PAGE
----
The nature of responding to emergencies is such that first responders have always been a workforce on the go. And whether they are in-station or on-call when an incident occurs, first responders need accurate and timely incident information. This can mean the difference between saving lives and tragedy.
The Challenge of Alerting Mobile Fire and Rescue Personnel
Getting information to mobile firefighters and EMTs has traditionally been a matter of radio communications. Handheld radios have been the lifeline between the first responder and central dispatch. However, communicating effectively via standard voice is not always a reliable and predictable method. Some of the problems departments face include:
- Legacy dispatch/alerting systems that force the CAD operator to speak can waste time since the operator has to make time for the activity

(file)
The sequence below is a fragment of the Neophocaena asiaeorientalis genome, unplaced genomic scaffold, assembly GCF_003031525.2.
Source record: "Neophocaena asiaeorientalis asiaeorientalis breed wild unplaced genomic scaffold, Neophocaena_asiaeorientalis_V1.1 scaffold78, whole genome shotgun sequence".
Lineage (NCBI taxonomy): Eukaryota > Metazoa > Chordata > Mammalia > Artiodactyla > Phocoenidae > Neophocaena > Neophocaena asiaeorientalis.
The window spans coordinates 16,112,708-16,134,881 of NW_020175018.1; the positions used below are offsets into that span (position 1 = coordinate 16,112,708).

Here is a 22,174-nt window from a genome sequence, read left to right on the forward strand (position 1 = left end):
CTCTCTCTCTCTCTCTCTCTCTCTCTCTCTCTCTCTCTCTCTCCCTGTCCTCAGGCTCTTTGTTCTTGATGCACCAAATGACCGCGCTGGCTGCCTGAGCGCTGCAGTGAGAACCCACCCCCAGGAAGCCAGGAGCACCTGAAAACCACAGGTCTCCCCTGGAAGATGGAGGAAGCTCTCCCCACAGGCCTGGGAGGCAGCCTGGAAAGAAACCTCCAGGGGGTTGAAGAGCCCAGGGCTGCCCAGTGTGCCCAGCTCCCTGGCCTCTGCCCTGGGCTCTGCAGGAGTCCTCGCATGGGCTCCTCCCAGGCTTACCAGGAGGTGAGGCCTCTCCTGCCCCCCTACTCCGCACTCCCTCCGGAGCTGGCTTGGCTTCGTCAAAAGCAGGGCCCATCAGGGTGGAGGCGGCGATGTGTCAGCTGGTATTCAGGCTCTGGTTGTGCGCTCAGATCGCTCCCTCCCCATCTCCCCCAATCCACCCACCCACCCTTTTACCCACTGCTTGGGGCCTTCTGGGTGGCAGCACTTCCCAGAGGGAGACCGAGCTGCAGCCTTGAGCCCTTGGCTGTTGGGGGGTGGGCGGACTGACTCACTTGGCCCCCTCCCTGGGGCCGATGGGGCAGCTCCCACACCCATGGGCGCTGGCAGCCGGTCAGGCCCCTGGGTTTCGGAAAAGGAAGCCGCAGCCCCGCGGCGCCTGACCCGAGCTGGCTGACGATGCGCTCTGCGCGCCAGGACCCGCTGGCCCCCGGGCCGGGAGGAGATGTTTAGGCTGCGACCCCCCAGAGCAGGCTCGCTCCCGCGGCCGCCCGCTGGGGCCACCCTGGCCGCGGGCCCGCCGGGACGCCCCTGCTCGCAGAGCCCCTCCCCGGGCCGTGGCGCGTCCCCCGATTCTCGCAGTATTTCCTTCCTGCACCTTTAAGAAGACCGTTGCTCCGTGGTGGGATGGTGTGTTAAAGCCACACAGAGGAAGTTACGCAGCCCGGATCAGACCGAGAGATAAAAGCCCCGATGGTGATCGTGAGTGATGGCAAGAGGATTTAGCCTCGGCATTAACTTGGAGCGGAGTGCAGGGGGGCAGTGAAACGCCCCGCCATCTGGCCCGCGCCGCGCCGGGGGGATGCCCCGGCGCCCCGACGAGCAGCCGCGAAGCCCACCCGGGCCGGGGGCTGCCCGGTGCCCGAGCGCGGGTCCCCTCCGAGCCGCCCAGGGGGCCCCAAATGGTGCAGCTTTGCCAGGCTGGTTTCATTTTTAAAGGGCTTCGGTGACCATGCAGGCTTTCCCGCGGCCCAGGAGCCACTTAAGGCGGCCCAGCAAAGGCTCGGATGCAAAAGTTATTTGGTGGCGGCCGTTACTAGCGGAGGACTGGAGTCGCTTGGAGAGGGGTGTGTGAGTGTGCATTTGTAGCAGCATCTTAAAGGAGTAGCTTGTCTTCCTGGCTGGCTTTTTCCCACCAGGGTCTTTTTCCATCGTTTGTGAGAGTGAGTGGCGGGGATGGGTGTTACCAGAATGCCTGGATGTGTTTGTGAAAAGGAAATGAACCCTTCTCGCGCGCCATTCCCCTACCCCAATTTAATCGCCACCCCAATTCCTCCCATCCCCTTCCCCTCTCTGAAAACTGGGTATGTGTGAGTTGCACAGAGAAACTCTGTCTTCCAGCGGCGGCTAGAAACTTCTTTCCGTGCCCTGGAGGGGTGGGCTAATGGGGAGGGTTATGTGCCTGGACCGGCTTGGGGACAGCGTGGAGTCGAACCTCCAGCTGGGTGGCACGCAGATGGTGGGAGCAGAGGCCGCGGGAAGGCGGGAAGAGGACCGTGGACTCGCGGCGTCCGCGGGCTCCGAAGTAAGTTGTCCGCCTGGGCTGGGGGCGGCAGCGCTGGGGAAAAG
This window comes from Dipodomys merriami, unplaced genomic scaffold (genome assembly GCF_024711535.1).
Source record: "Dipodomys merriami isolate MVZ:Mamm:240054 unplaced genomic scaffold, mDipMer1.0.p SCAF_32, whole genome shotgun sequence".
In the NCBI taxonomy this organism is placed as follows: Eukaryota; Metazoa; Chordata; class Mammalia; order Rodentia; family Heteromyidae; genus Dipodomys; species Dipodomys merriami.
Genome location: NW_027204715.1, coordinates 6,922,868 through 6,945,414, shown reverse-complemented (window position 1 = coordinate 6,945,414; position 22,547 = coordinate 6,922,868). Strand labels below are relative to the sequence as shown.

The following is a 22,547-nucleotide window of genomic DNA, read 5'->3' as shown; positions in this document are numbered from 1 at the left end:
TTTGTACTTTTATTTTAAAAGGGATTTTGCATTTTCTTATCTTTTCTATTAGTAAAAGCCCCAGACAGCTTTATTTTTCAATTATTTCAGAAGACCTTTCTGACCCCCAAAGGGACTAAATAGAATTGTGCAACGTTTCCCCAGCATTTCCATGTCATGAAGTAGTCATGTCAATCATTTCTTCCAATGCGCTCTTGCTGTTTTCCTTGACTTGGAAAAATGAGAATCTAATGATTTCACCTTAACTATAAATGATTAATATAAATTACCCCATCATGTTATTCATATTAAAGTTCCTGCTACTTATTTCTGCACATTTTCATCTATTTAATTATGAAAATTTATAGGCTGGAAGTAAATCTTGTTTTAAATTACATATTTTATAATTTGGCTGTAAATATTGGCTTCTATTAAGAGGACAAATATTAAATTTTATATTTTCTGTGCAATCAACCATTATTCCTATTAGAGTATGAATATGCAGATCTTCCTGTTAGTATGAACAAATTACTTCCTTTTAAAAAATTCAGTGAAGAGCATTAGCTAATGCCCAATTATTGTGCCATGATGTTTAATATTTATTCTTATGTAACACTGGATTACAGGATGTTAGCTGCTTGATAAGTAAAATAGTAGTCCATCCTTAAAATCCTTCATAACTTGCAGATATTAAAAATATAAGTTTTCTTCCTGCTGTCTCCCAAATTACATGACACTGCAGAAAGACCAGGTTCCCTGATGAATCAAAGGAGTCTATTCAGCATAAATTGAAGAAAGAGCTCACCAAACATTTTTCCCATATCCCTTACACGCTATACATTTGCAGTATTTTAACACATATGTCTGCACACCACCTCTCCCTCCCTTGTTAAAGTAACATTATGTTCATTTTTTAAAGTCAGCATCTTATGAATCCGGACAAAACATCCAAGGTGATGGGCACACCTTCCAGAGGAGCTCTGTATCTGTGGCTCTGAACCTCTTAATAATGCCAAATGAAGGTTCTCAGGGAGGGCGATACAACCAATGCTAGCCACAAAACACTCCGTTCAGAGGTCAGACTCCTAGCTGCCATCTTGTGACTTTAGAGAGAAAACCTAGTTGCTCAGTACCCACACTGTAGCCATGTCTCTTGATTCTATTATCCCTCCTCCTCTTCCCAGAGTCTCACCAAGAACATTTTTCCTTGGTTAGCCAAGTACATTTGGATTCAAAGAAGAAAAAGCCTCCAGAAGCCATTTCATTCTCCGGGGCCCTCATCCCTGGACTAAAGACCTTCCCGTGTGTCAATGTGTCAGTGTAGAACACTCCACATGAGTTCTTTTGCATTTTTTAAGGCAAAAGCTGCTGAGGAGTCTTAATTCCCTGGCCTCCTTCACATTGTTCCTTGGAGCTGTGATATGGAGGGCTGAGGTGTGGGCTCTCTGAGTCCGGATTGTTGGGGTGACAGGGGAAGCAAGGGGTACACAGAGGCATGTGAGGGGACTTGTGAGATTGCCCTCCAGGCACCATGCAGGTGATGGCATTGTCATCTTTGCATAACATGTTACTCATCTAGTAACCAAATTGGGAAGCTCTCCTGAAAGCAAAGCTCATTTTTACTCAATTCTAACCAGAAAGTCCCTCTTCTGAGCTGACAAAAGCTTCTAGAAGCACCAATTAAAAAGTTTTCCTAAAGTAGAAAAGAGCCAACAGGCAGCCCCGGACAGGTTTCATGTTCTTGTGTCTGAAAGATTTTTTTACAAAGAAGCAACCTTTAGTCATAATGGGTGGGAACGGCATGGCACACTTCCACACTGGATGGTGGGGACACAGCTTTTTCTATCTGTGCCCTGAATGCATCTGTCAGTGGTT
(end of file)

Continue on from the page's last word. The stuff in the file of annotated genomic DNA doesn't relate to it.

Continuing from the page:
- Legacy systems may not have the intelligence to organize personnel for inclusion or exclusion depending on the nature and type of incident. This creates dispatch inefficiencies
- Radio systems can be spotty in quality and reliability, meaning that vital information can be lost or hard to discern.
- Remote first responders must take good notes on the call, or be supported by in-vehicle, mobile data terminal systems that can receive and retain the dispatch information.